Lipscomb community grieves loss of ‘loving’ IDEAL student Savannah Miller

Lipscomb community grieves loss of ‘loving’ IDEAL student Savannah Miller

Savannah Miller, remembered as a “sweet, loving” student in Lipscomb’s IDEAL program died Saturday “following complications related to a medical procedure,” said President Randy Lowry. “It is with a heavy heart that I share with you the news of the loss … of Savannah Miller, a student in Lipscomb’s IDEAL program, Lowry said in an email to the student body. Miller was well-known for her positive attitude around campus and her internships with admissions and Student Life. She was a member of Phi Nu and a resident of Johnson Hall. “Savannah was a sweet, loving, joyful, and caring friend,” said Riley Hoag, also a student in the IDEAL program. “She was always there to help me out when I needed someone to talk to. She always put a smile on everyone’s face during school.” Savannah could be easily found drinking a frappuccino in the Starbucks on campus, according to Hoag. Grief sessions have been set up by the Office of Student Life as virtual Zoom calls. The links have been sent out to the student body and can be found here. Lipscomb plans to have a memorial service on campus in the fall to honor her life. More details will be released on that when the details are finalized, according to the university. Miller is survived by her mother, Renee Miller; her father, Bill Miller; three siblings, Shayna, Justin and Jacob; and her extended family. She was preceded in death by her brother, Garrett. “What we are hearing over and over again in the hours following her death is that Savannah is clearly a young lady who will be missed...
Lipscomb family mourns the loss of Lynn Griffith

Lipscomb family mourns the loss of Lynn Griffith

Lynn Griffith, professor of kinesiology in the College of Pharmacy & Health Sciences and a long-time coach at the university and the academy, died Saturday of “an apparent heart attack,” said university President Randy Lowry. “The Lipscomb family is mourning the loss of Lynn Griffith. Lynn passed away earlier this morning,” said Lowry in a Saturday email to the Lipscomb community. Griffith had served the university and the academy in academics and athletics for four decades. Griffith joined the Lipscomb faculty in 1980 and served as the department chair of the former department of health and physical education, and he most recently taught courses in motor learning, kinesiology, mechanics of movement and coaching education. “Beyond the profound loss, we celebrate with him a larger story,” Lowry said in an email to faculty. “It is the belief he claimed in a loving God and an eternal relationship with him. Even in this tragic moment, we share that hope.” Griffith was the men’s tennis coach for 21 years and the NCAA D-1 Independent Men’s Coach of the Year in 2002. Griffith also served as Lipscomb’s cross country coach from 1994-1999. He was also an assistant coach under Bison baseball coach Ken Dugan for several years and was a former assistant athletic director. Lynn was most recently a coach at Lipscomb Academy, where he served as the head swim coach for the 2014, 2015 and 2016 seasons and as girls’ and boys’ tennis head coach for several years. He led the boys’ tennis program to an undefeated season and a Class A-AA team state championship in spring 2016, the first team state championship...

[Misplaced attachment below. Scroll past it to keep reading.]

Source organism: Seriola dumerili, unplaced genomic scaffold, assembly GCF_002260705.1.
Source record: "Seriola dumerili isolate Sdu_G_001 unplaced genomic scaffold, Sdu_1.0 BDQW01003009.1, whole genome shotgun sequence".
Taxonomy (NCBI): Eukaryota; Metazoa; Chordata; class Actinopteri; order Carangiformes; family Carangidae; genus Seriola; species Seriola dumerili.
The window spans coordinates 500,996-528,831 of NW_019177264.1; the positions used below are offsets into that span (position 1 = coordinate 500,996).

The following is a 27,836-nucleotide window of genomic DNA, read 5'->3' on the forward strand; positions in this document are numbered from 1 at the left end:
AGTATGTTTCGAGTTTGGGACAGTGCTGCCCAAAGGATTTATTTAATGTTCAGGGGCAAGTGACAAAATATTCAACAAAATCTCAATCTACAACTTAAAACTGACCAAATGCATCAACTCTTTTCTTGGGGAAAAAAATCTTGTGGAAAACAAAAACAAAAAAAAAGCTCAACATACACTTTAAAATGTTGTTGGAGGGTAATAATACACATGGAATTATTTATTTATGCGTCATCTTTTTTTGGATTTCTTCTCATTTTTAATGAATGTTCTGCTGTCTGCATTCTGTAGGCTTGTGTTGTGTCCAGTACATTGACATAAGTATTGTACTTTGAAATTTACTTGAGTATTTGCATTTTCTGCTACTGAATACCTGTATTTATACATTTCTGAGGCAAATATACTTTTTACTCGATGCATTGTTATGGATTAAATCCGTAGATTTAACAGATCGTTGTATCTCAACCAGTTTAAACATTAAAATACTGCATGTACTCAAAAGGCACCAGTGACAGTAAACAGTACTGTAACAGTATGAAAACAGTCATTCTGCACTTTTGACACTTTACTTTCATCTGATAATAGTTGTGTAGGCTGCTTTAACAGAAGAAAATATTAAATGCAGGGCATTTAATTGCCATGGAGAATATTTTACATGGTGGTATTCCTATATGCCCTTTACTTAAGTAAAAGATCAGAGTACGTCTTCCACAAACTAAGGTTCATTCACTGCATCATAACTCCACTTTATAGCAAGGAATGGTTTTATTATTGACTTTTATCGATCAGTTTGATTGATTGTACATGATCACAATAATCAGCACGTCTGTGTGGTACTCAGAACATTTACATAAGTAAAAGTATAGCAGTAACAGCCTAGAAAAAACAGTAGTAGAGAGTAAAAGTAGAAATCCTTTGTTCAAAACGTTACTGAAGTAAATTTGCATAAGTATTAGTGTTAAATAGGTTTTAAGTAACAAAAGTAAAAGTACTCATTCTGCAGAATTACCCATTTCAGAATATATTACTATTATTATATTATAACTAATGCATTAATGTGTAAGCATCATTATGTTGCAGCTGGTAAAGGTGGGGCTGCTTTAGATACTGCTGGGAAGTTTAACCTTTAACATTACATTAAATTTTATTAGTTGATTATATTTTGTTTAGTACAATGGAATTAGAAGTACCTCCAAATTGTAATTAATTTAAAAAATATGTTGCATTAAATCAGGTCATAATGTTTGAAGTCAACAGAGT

Lipscomb campus construction workers test positive with COVID-19

Lipscomb campus construction workers test positive with COVID-19

Several members of a construction team working on the Lipscomb campus have tested positive for the coronavirus, said President Randy Lowry in an email sent out to faculty members. “Yesterday one of the contractors on-site notified us that during routine daily health screenings required before an employee enters the construction site, several of their employees presented with a fever and were asked to leave the construction site to get COVID-19 tests and to self-quarantine,” Lowry wrote in the email. All of the individuals working at the site were tested, and the results have begun to come in. “While we are awaiting results from all of the tests, the contractor has notified us that several of the construction workers did test positive for the virus,” Lowry said. “When we learned of self-reported cases through one of our contractors, we engaged with the contractor to ensure access to testing was available to all members of the work crew,” said Kim Chaudoin, Lipscomb assistant vice president for public relations and communications. The site has been temporarily shut down for cleaning, and Lipscomb is taking precautions by holding virtual meetings with all of the contractors working on summer projects and reviewing their protocols. “The university has also implemented enhanced precautionary measures that require all subcontractors to assess their employees when they arrive on the work site, including a temperature check and health screening, wear masks and maintain appropriate physical distance among other measures,“ said Chaudoin. “While these results are concerning, we were not necessarily surprised to have a situation like this occur at some point, and we are prepared,” Chaudoin continued. “This quick...
Lipscomb College of Engineering creating hundreds of face shields to protect Middle Tennessee medical personnel battling COVID-19 pandemic

Lipscomb College of Engineering creating hundreds of face shields to protect Middle Tennessee medical personnel battling COVID-19 pandemic